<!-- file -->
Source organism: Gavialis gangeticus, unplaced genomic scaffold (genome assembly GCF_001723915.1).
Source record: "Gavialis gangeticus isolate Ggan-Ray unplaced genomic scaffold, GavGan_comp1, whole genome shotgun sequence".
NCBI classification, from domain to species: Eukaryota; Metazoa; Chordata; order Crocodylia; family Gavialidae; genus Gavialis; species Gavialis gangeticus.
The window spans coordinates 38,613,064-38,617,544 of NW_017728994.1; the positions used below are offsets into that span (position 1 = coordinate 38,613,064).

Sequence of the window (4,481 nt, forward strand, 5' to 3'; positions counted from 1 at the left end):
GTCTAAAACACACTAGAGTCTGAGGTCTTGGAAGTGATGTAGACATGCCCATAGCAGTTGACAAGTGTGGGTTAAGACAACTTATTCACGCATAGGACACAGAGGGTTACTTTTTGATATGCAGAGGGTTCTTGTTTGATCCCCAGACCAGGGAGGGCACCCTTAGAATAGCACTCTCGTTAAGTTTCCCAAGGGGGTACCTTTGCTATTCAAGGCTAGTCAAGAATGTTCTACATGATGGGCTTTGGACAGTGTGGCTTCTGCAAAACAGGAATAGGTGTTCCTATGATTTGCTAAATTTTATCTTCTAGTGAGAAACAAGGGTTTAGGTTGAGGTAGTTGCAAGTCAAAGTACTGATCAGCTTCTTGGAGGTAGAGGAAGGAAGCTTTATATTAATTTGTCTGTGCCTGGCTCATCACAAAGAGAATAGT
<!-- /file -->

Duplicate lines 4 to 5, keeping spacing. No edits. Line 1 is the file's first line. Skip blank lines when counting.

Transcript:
The window spans coordinates 38,613,064-38,617,544 of NW_017728994.1; the positions used below are offsets into that span (position 1 = coordinate 38,613,064).

Sequence of the window (4,481 nt, forward strand, 5' to 3'; positions counted from 1 at the left end):